The leading P. vivax transmission-blocking antigen has been evaluated preclinically in the form of two different vaccine candidates. The leading preclinical candidate has undergone cGMP manufacture during 2019/2020 in preparation for Phase I clinical testing which will commence in 2021.
As part of this trial the functional impact of antibodies induced by vaccination will be assessed using a standard membrane feeding assay using a transgenic P. falciparum line. The generation of this transgenic parasite is underway and constructs are being generated while viability testing of the parasite is ongoing.
An in vitro culture is being established and growth inhibition assay (GIA) methodology using a P. knowlesi strain adapted to continuous growth in human red blood cells. Development of GIA methodology with wild-type and transgenic P. knowlesi parasite lines is now underway. These parasites will be used to test for GIA in the serum of vaccinees from the clinical trials.
MultiViVax has established governance with a Project Steering Committee, Independent Scientific Advisory Committee and Local Safety Committee to oversee the progression of work throughout the project.
There is no licensed vaccine for P. vivax, so we aim to progress existing P. vivax malaria vaccines candidates along the development pipeline. The long-term output of the research may contribute effective component(s) to a P. vivax vaccine formulation. If the blood-stage and transmission-blocking vaccines developed by this programme show significant immuno-efficacy in clinical trials, we are well placed to develop them and progress to Phase I/IIb field. The end users would be infants in endemic areas vaccinated against malaria in the first year of life, potentially adults as part of elimination campaigns, travellers and military.
If sufficiently effective, a vaccine will provide a key milestone towards malaria eradication.
Development of a CHMI model and in vitro assays will remove bottlenecks that have hindered P. vivax research and will be made available to others developing vaccines for P. vivax malaria. This will accelerate the clinical development and testing of a range of novel second-generation vaccine candidates in the future by establishing the first blood-stage and transmission-stage P. vivax CHMI models in Europe.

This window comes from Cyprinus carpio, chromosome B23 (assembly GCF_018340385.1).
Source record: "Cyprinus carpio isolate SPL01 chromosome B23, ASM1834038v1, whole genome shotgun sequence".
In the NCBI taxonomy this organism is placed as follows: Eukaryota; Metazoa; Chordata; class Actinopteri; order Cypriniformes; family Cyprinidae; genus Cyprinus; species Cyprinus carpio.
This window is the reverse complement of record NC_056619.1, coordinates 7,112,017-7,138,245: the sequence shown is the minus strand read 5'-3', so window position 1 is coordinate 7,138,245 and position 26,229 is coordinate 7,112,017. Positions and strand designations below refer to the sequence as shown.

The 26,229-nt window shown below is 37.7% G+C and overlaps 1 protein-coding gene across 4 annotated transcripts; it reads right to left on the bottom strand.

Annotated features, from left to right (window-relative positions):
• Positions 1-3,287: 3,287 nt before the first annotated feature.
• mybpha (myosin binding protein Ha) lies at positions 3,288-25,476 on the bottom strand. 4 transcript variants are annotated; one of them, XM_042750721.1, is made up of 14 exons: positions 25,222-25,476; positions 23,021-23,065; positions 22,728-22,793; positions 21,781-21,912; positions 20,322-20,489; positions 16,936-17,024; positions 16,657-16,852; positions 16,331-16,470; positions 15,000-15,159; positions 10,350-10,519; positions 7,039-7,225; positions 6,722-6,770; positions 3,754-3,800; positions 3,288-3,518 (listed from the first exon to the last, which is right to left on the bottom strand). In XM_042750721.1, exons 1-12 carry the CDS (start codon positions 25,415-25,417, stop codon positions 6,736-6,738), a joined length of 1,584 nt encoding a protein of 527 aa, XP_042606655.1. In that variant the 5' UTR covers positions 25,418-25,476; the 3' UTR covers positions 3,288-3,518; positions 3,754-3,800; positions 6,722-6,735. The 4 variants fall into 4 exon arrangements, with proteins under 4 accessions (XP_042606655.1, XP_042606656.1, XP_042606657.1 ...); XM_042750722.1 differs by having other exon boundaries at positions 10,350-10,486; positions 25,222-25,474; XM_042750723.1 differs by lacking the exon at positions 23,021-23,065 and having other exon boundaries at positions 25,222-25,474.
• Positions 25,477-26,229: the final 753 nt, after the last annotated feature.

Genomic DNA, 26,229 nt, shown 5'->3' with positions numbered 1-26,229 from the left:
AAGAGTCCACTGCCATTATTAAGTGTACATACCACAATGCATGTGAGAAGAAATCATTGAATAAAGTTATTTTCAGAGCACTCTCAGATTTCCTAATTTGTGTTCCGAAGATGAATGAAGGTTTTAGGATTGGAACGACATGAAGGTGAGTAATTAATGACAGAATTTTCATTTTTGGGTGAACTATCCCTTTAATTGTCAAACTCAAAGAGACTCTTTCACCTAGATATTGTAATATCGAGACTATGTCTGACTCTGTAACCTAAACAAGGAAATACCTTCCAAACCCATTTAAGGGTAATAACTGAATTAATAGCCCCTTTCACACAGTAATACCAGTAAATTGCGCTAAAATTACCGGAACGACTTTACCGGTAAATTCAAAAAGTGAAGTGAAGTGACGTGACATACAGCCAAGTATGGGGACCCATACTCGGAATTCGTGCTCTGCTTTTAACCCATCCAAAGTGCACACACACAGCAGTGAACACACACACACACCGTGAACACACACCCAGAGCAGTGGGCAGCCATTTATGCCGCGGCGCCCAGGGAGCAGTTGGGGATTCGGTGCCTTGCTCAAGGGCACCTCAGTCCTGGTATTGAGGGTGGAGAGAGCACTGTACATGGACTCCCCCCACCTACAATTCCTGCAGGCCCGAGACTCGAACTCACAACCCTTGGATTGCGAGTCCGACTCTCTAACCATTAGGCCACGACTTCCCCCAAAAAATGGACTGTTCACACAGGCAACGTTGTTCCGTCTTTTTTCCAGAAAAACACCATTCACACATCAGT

We will extend the CHMI model to induce acquired immunity against P. vivax blood-stage by re-infection of volunteers with homologous parasites. This will help us dissect the human immune response to identify P. vivax antigens associated with protection using the latest advances in protein expression, immunomonitoring and parasite RNAseq technologies, paired with assays using novel transgenic parasites in related human Plasmodium species.
The expansion of vaccine research achieved throughout the project will result in higher employment through academic research and the private sector and strengthen the growth of both academia and industry in Europe by increasing the competitive advantage and attractiveness as a location-of-choice to carry out advanced medical research. Opportunity for a malaria vaccines is divided into the public (population of malaria endemic countries) and private (military and travellers) markets, both of which are sensitive to the efficacy of the vaccine, its price and availability of public funding to subsidise its cost and support deployment.
During production of the transmission-blocking vaccine candidate we will produce single subunit vaccines, as opposed to the more traditional approach of attenuating or inactivating live organisms. We also use affinity processes which utilise non-toxic reagents. The process is therefore less environmentally harmful than other affinity chromatography techniques, which use a column containing cobalt or nickel ions.